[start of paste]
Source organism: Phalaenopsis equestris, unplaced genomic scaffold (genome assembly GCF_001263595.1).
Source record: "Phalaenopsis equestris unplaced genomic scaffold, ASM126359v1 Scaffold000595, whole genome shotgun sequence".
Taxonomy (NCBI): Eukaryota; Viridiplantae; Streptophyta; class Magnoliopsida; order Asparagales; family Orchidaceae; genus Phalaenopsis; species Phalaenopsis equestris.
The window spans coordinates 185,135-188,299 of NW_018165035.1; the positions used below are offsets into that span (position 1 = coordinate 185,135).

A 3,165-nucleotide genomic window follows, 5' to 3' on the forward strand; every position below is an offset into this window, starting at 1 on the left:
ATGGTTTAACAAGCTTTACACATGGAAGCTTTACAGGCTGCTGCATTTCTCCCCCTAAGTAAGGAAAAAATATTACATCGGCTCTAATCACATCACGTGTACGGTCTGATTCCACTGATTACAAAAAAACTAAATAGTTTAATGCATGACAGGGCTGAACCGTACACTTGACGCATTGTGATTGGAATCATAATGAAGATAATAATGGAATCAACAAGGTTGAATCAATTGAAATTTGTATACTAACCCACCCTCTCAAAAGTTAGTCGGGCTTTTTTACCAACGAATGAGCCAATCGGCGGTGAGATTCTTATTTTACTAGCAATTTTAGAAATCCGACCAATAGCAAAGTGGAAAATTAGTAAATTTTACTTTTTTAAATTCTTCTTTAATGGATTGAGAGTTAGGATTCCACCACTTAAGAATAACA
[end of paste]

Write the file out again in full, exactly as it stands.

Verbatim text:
Source organism: Phalaenopsis equestris, unplaced genomic scaffold (genome assembly GCF_001263595.1).
Source record: "Phalaenopsis equestris unplaced genomic scaffold, ASM126359v1 Scaffold000595, whole genome shotgun sequence".
Taxonomy (NCBI): Eukaryota; Viridiplantae; Streptophyta; class Magnoliopsida; order Asparagales; family Orchidaceae; genus Phalaenopsis; species Phalaenopsis equestris.
The window spans coordinates 185,135-188,299 of NW_018165035.1; the positions used below are offsets into that span (position 1 = coordinate 185,135).

A 3,165-nucleotide genomic window follows, 5' to 3' on the forward strand; every position below is an offset into this window, starting at 1 on the left:
ATGGTTTAACAAGCTTTACACATGGAAGCTTTACAGGCTGCTGCATTTCTCCCCCTAAGTAAGGAAAAAATATTACATCGGCTCTAATCACATCACGTGTACGGTCTGATTCCACTGATTACAAAAAAACTAAATAGTTTAATGCATGACAGGGCTGAACCGTACACTTGACGCATTGTGATTGGAATCATAATGAAGATAATAATGGAATCAACAAGGTTGAATCAATTGAAATTTGTATACTAACCCACCCTCTCAAAAGTTAGTCGGGCTTTTTTACCAACGAATGAGCCAATCGGCGGTGAGATTCTTATTTTACTAGCAATTTTAGAAATCCGACCAATAGCAAAGTGGAAAATTAGTAAATTTTACTTTTTTAAATTCTTCTTTAATGGATTGAGAGTTAGGATTCCACCACTTAAGAATAACA